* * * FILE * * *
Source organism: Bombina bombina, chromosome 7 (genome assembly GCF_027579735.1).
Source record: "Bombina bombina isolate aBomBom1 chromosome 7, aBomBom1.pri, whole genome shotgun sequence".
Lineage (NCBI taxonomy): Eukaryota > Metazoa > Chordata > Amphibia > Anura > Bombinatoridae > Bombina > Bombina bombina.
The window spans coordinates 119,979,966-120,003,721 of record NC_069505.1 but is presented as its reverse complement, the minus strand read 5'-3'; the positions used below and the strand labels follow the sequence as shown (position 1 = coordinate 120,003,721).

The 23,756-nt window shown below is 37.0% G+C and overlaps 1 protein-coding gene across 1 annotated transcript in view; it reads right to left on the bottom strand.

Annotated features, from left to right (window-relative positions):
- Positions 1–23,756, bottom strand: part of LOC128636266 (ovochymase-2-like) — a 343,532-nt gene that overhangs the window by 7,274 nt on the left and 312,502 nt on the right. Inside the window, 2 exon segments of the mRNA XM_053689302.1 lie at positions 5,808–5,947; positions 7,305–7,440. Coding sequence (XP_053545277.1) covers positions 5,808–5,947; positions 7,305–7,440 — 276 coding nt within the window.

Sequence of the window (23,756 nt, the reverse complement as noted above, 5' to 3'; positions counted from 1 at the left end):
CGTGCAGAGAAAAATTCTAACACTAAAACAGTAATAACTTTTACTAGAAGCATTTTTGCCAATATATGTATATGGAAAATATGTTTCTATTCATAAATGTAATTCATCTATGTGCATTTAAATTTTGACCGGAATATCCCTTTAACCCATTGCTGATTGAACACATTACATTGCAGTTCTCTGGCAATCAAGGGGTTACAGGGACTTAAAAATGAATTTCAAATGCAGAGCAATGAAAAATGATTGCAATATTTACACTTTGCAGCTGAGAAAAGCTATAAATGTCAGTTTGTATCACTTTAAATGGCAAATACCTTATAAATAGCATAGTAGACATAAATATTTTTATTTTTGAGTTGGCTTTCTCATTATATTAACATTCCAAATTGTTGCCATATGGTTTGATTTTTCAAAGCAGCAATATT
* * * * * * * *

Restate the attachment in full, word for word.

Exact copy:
Source organism: Bombina bombina, chromosome 7 (genome assembly GCF_027579735.1).
Source record: "Bombina bombina isolate aBomBom1 chromosome 7, aBomBom1.pri, whole genome shotgun sequence".
Lineage (NCBI taxonomy): Eukaryota > Metazoa > Chordata > Amphibia > Anura > Bombinatoridae > Bombina > Bombina bombina.
The window spans coordinates 119,979,966-120,003,721 of record NC_069505.1 but is presented as its reverse complement, the minus strand read 5'-3'; the positions used below and the strand labels follow the sequence as shown (position 1 = coordinate 120,003,721).

The 23,756-nt window shown below is 37.0% G+C and overlaps 1 protein-coding gene across 1 annotated transcript in view; it reads right to left on the bottom strand.

Annotated features, from left to right (window-relative positions):
- Positions 1–23,756, bottom strand: part of LOC128636266 (ovochymase-2-like) — a 343,532-nt gene that overhangs the window by 7,274 nt on the left and 312,502 nt on the right. Inside the window, 2 exon segments of the mRNA XM_053689302.1 lie at positions 5,808–5,947; positions 7,305–7,440. Coding sequence (XP_053545277.1) covers positions 5,808–5,947; positions 7,305–7,440 — 276 coding nt within the window.

Sequence of the window (23,756 nt, the reverse complement as noted above, 5' to 3'; positions counted from 1 at the left end):
CGTGCAGAGAAAAATTCTAACACTAAAACAGTAATAACTTTTACTAGAAGCATTTTTGCCAATATATGTATATGGAAAATATGTTTCTATTCATAAATGTAATTCATCTATGTGCATTTAAATTTTGACCGGAATATCCCTTTAACCCATTGCTGATTGAACACATTACATTGCAGTTCTCTGGCAATCAAGGGGTTACAGGGACTTAAAAATGAATTTCAAATGCAGAGCAATGAAAAATGATTGCAATATTTACACTTTGCAGCTGAGAAAAGCTATAAATGTCAGTTTGTATCACTTTAAATGGCAAATACCTTATAAATAGCATAGTAGACATAAATATTTTTATTTTTGAGTTGGCTTTCTCATTATATTAACATTCCAAATTGTTGCCATATGGTTTGATTTTTCAAAGCAGCAATATT